Mauro Dell’Amico, Guenther Fuellerer, Gerhard Hoefinger, Stefano Novellani

A Comparison of Optimization Models to Evaluate the Impact of Fuel Costs When Designing New Cruise Itineraries

Abstract
The itinerary design is a problem that belongs to the class of cruise supply. The development of cruises’ itineraries to offer on the market is a long process. Given a ship located in a specific world’s basin, given a duration and a homeport, an itinerary has to be planned choosing a sequence of ports to visit among a set of available ones. The itinerary must be characterized by a schedule, which comprehends the arrival time and the departure time of the ship for each port. The objectives to pursue in the decisions are the maximization of both the customer satisfaction and the revenue and the minimization of the costs. In this paper the focus is on costs, that depend on fuel consumption and ports’ services. The fuel cost is function of the speed of the ship. Starting from a model recently proposed in the literature for solving the cruise itinerary designing problem (CIDP) (Ambrosino et al. in Proceedings of 15th IFAC Symposium on Control in Transportation Systems, Savona, Italy, June 2018, [3]) in which fuel costs were based on classes of speed, a different model has been developed for including a more precise fuel cost computation. The fuel costs represent a great part of the company costs, influencing the operative margin. Thus, the fuel consumption is here computed in terms of metric tons for each single speed. The model has been tested solving real cases of Costa Crociere in the Mediterraneo basin. The obtained solutions have been compared, both in terms of cruise route and objectives values with those obtained by the previous model used by the company to define optimal itineraries.
Daniela Ambrosino, Veronica Asta, Federico Bartoli

An Integrated Algorithm for Shift Scheduling Problems for Local Public Transport Companies

Abstract
This paper presents an integrated approach to solve two shift scheduling problems for local public bus companies: the first one aims at finding a schedule for vehicles, given a set of rides to do; the second one aims at assigning drivers to vehicle schedules. The first subproblem to be faced is the Multiple Depot Vehicle Scheduling Problem, while the second problem to deal with is the Crew Scheduling Problem where each trip is assigned to a driver. These problems are known to be NP-Hard. The main difference with respect to the literature is that the mathematical model, and the related algorithm, are designed based on real world-requirements. Computational results have been carried out on large real-word instances.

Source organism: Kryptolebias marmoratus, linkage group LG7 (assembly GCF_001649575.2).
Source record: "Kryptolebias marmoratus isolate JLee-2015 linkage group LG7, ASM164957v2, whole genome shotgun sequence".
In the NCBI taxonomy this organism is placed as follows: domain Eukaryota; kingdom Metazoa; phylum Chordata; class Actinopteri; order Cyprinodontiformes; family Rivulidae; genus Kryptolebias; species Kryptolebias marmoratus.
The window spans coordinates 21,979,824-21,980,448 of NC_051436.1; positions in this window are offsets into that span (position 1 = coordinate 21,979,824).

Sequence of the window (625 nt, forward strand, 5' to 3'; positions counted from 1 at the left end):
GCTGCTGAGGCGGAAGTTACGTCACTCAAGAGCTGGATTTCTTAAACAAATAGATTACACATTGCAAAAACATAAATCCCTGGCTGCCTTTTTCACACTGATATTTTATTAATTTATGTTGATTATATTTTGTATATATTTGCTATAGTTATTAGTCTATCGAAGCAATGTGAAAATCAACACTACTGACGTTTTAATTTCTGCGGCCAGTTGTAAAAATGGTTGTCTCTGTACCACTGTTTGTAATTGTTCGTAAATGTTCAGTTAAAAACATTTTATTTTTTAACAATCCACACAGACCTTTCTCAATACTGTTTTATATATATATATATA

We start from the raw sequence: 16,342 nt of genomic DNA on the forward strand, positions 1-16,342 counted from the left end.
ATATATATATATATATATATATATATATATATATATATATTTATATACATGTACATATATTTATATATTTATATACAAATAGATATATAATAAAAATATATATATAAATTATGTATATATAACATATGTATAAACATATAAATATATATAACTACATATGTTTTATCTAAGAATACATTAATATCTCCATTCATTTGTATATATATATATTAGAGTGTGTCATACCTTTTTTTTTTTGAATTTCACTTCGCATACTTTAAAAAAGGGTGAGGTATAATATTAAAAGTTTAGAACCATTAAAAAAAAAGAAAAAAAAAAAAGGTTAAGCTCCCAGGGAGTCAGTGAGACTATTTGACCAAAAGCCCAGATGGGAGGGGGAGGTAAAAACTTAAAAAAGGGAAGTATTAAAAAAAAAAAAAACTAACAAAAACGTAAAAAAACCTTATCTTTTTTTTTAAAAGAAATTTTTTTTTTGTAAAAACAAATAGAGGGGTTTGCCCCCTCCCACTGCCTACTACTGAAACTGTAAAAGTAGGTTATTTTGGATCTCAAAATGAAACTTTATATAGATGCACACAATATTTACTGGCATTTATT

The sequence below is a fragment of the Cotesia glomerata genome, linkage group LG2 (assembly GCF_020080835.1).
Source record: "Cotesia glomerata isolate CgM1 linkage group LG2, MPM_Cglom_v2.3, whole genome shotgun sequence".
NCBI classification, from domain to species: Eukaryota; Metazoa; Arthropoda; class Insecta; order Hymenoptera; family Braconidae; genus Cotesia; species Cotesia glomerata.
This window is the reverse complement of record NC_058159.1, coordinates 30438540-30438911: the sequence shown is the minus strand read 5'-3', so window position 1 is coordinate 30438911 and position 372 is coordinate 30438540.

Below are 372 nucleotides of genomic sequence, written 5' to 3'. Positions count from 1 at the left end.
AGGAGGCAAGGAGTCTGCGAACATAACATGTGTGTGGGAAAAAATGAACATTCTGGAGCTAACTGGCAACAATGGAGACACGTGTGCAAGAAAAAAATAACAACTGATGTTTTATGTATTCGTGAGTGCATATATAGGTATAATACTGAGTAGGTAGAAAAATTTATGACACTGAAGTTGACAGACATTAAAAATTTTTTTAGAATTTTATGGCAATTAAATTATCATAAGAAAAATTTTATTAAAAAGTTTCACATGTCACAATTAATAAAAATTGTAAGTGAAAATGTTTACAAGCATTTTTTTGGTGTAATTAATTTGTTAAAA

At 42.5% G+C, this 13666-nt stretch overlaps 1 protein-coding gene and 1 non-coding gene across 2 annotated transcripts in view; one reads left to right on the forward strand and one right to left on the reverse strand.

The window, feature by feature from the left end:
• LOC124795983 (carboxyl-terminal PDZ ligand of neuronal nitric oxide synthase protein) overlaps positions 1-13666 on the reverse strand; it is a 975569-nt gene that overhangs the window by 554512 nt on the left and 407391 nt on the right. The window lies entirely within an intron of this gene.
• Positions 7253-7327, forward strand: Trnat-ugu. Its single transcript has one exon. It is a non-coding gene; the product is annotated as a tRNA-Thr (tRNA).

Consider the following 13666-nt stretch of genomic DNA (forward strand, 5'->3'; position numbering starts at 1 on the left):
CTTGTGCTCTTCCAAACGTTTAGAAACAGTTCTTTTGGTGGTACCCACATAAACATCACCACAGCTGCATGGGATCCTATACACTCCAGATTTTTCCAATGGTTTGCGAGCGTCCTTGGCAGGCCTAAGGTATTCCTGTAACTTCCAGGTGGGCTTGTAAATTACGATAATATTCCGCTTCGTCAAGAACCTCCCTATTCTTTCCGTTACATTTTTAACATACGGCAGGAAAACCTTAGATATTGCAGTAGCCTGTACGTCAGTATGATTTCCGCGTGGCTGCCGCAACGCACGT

Claudio Ciancio, Demetrio Laganá, Roberto Musmanno, Francesco Santoro

A Tool for Practical Integrated Time-Table Design and Vehicle Scheduling in Public Transport Systems

Abstract
Planning of services and resources for public transport systems is a complex process. In practice the planning is usually decomposed into several stages, where service levels are decided first, while vehicles and drivers are only optimized later on. We describe the new TTD.XT tool, developed by M.A.I.O.R. S.r.l. in collaboration with the University of Pisa, that improves the efficient utilization of expensive resources by simultaneously optimizing timetabling and vehicle scheduling. We quickly present the underlying mathematical model and (math-heuristic) algorithm, and compare the solutions constructed by the tool for real-world bus transport planning instances for three major Italian cities with those produced by the standard sequential decision process; the former are significantly better than the latter both in terms of objective function value and when judged by experts of the field.
Samuela Carosi, Antonio Frangioni, Laura Galli, Leopoldo Girardi, Giuliano Vallese